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Antisemitic Graffiti Greets Jewish Students as School Starts at U. of Wisconsin Madison

Update October 7, 20022: Chancellor Jennifer Mnookin refuses to discipline those involved in the incident; more here.

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University of Wisconsin Madison administrators are calling for “civility and kindness” after antisemitic messages were written on campus sidewalks as students began the fall semester Wednesday.

According to a statement posted to the University’s website Thursday, the anonymous chalk messages targeted Jewish student groups, labeling them as “racist,” “genocidal,” and “having blood on their hands.”

Vice Chancellor Lori Reesor and Deputy Vice Chancellor LaVar Charleston, the university’s chief diversity officer, said while such statements aren’t against the law or campus policy, they do “violate our norms and actively work against the culture of belonging for which we are striving.”

“To those Jewish students and others affected, we are sorry for the impact this had on your first day of class at UW,” the statement read. “We truly strive to create a campus where every student feels they belong, and this kind of messaging harms that goal and aspiration.”

The administrators said the messages represent free speech, which the university supports even if it “can be difficult and uncomfortable at times.”

“Just because something isn’t prohibited doesn’t make it a good idea,” they wrote. “We hope you hear our calls for civility and kindness while at the same time, embracing vigorous, honest debate.”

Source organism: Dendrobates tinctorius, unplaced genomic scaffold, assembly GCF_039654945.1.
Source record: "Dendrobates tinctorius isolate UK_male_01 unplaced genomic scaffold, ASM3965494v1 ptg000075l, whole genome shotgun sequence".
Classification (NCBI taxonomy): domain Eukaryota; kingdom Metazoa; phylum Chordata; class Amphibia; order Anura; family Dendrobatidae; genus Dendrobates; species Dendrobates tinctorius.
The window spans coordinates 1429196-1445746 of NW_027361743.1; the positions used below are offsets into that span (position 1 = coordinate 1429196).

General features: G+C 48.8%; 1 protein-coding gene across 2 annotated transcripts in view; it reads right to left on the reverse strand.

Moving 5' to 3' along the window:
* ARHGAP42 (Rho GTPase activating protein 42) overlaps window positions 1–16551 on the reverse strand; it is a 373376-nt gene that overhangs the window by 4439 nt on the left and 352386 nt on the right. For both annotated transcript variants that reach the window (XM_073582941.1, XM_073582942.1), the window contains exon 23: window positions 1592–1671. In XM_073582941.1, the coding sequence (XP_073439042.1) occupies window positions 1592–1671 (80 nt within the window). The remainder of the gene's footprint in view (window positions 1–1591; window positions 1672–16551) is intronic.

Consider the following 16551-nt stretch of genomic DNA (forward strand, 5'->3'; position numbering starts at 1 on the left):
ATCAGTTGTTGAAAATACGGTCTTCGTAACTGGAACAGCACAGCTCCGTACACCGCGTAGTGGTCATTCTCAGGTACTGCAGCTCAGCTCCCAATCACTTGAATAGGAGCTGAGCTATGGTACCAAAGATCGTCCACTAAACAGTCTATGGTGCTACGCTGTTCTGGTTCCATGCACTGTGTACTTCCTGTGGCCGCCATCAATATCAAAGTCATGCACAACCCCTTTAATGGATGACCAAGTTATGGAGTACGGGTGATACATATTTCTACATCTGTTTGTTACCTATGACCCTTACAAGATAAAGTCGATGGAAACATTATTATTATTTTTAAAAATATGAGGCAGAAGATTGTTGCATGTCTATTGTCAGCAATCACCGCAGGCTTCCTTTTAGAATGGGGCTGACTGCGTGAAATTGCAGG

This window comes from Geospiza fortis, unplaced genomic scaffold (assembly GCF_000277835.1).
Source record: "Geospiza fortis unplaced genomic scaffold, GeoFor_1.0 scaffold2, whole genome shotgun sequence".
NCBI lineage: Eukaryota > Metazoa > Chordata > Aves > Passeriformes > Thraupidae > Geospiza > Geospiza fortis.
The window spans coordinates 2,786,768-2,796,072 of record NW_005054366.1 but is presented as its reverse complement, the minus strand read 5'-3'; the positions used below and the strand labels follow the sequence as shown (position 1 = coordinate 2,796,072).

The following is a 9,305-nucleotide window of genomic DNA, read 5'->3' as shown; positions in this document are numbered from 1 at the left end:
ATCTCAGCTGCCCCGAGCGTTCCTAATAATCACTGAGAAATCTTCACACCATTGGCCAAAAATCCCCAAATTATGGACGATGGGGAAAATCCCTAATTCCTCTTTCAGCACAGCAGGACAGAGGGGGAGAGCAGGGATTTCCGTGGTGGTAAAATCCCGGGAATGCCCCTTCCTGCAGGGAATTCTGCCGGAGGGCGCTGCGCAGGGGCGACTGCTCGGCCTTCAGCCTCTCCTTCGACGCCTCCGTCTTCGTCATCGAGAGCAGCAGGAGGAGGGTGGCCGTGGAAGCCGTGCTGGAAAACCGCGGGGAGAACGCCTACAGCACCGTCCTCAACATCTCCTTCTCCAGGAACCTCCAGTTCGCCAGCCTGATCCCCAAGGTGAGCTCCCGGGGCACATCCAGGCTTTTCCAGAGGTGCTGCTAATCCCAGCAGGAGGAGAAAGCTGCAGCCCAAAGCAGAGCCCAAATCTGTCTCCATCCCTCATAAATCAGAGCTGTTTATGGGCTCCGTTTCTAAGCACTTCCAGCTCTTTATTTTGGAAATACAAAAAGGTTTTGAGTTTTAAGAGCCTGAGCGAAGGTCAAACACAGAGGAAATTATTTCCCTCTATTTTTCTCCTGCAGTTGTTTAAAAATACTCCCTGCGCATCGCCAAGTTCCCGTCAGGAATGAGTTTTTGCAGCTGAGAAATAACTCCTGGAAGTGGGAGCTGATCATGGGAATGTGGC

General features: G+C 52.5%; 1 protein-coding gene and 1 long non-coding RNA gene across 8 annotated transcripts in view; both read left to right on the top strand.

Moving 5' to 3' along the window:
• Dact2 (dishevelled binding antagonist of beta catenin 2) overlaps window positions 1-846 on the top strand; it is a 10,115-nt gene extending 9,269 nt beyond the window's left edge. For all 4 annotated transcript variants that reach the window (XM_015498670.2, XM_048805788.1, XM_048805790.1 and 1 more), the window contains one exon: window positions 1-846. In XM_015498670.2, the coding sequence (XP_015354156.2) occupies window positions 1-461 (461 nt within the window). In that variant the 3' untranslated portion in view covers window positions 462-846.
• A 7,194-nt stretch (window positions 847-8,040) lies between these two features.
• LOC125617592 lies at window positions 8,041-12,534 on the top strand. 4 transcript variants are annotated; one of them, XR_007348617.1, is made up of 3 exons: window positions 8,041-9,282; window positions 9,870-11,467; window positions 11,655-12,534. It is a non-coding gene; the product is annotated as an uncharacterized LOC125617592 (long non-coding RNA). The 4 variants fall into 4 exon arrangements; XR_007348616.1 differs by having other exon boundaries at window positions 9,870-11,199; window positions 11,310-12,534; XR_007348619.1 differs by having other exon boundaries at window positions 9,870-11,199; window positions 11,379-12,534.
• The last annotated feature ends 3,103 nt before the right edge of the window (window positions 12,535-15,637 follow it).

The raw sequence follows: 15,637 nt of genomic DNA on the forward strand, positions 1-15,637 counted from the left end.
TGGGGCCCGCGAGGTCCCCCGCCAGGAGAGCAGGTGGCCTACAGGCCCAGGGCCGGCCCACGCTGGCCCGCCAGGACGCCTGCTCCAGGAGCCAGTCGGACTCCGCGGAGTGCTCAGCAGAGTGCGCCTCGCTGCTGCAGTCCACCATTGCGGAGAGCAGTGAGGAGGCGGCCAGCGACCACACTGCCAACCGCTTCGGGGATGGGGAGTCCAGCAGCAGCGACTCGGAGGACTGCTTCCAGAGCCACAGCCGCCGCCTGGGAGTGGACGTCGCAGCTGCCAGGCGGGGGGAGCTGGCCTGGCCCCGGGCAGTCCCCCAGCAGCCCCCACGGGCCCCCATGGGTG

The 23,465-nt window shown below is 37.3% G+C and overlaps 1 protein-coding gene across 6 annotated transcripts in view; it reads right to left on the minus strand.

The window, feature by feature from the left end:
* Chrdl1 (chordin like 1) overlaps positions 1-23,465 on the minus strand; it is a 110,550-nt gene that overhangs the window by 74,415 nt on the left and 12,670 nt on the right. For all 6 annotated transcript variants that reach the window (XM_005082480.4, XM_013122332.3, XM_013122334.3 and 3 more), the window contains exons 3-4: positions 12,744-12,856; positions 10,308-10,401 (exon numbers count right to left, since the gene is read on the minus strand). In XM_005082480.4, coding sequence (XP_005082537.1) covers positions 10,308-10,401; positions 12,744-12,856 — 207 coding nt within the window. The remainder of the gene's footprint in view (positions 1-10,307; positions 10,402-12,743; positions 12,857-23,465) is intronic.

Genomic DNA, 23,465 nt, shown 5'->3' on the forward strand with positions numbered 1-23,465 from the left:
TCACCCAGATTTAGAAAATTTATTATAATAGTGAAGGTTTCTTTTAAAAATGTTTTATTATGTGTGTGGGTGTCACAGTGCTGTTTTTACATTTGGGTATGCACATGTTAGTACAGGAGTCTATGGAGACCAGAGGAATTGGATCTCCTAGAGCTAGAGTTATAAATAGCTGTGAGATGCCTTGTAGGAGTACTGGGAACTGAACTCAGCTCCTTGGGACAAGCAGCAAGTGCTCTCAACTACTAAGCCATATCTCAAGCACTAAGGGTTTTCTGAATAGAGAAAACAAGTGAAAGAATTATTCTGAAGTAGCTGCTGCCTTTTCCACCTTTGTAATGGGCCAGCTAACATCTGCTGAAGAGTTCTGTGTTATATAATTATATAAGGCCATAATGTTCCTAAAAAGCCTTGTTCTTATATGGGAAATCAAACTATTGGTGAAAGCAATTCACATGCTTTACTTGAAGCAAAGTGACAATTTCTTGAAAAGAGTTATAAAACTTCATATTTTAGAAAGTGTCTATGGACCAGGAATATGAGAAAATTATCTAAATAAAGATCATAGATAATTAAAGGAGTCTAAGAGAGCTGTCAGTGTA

The watchdog group StopAntisemitism tweeted the administration’s call for debate as a response to hate speech was “sickening” and blasted DEI Chief LaVar Charleston and Vice Chancellor Lori Reesor .

Greg Steinberger, president of the UW Hillel Foundation, an independent organization supporting the roughly 4,000 Jewish students on campus, said the messages in seven locations were “a frightening and painful way to start the year.”

“They were targeted for their interests and they were singled out by an intentional and hateful act designed to cause harm,” Steinberger said.

Steinberger said he hopes the administration will investigate the targeting of Jewish students and organizations and consult with the community “to understand how this was hurtful and harmful.”

University administrators spoke out in March after three antisemitic incidents on campus, including a swastika etched on a dorm bathroom stall, slurs yelled at a student and someone who said they were harassed for “looking Jewish.”